How hard can it be to speak clean?
Abuse is the new endearment. “Oh dear ***, I so *** missed you.” “Ditto, my dear ***.” Doesn’t it get taxing? I mean, perennially looking for new things to fill those asterisks up?
I met a host of school kids last evening. Sleeves rolled up, socks rolled down, the works. Ah, the going-back-home feeling, I smiled. One of the boys and he was no older than 12 then began: “Wasn’t it fun how I threw the football at that ***’s face?” “Oh we loved his *** when that happened!” They kicked a stone to exemplify how *** the experience had been. I gawked and then realized how I didn’t even know the meanings for some of the things they just said.
It is no wonder where gaalis grow. The beeping idiot-box is hardly a breeding ground. But no one beeps out flimsy books which talk about ‘having fun’ in school; they don’t even beep the Internet out. Truckwallas, bus conductors and even the seemingly suave gent who just stepped out of his car – they all have a rich vocabulary when it comes to filth. I admit I have come across the sober few who, if not more, at least do justice to the oh-you’re-a-woman observation. But there are several who carry on with the gaali-business nevertheless. Nothing like a string of cuss words to trail your vehicle. They keep off potential offenders, you see. New world versions of the nimboo and mirchi.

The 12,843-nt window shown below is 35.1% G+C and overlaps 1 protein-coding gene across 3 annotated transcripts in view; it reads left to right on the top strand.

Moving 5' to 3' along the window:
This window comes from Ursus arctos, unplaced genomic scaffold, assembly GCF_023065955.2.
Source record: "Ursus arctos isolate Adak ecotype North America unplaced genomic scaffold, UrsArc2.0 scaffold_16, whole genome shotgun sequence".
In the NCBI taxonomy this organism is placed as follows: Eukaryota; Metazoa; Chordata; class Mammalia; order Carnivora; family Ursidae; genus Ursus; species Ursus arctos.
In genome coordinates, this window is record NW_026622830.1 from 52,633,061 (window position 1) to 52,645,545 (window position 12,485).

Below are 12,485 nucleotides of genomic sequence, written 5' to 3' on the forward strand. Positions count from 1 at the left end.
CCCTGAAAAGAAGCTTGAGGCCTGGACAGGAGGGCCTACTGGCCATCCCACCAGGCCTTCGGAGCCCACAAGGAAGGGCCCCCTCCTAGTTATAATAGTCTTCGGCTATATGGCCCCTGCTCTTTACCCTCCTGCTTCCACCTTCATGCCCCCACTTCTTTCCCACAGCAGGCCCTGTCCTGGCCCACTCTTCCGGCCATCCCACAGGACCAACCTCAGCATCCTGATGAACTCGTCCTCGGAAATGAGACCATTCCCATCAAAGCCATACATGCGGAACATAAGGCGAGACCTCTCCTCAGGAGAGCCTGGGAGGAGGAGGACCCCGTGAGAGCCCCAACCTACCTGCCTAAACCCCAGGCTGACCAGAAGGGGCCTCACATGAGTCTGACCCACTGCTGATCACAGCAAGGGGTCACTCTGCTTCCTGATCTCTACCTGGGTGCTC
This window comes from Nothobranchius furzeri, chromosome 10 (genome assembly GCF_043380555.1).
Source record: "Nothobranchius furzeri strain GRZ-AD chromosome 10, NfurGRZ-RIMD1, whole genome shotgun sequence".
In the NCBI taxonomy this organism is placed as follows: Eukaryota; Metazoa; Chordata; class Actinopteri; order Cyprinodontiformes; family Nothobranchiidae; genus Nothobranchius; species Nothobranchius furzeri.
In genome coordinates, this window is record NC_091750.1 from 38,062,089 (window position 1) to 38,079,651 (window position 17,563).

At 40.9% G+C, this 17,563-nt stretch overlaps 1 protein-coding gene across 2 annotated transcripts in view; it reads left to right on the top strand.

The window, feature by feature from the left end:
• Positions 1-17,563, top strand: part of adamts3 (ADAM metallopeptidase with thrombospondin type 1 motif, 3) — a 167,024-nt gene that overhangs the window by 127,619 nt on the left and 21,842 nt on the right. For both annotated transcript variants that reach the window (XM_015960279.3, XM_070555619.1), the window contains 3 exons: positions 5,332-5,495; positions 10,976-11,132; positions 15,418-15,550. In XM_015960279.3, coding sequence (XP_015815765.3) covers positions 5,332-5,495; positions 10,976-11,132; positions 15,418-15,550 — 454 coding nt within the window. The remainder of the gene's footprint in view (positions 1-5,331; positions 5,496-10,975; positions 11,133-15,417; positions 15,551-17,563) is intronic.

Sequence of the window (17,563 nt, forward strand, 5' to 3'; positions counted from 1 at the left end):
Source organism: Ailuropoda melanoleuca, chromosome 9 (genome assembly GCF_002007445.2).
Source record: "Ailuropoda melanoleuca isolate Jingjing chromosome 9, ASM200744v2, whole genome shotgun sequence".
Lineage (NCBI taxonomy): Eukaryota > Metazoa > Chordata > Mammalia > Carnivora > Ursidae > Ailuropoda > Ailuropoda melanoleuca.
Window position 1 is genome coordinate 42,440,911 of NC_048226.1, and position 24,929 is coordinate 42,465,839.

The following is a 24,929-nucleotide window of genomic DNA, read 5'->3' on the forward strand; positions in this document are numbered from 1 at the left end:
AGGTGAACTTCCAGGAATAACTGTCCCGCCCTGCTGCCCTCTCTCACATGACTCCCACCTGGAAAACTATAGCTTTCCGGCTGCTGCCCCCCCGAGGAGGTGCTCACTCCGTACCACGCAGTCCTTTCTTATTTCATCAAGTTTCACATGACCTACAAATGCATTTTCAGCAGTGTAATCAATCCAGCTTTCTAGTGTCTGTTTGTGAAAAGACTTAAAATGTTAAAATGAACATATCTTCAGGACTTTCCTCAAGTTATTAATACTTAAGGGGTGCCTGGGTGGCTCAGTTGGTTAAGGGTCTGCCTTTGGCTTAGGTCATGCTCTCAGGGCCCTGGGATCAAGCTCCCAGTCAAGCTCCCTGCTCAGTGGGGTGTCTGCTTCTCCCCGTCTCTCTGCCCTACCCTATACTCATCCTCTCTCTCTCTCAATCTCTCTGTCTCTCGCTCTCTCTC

I find that it is of elementary importance to have a rich quota of gaalis tucked under your belt if you plan to enjoy the city’s nightlife. No matter how good you look in your laciest (or brawniest, as the case may be) outfit, you will only be a misfit if you cannot fire gaalis at everyone: the waiters, the bouncers, the friends, the friends ‘with benefits’. Oh, no one says ‘The F Word’ anymore. Just like no one says “Oh, lets!” or “Yes, please.” anymore. Where do you come from, anyway? The world is now open. Be it gaalis or clothing. Of course, there’s nothing like a sharp, unadulterated Hindi gaali but if you are a novice, a dirty English one might work as well.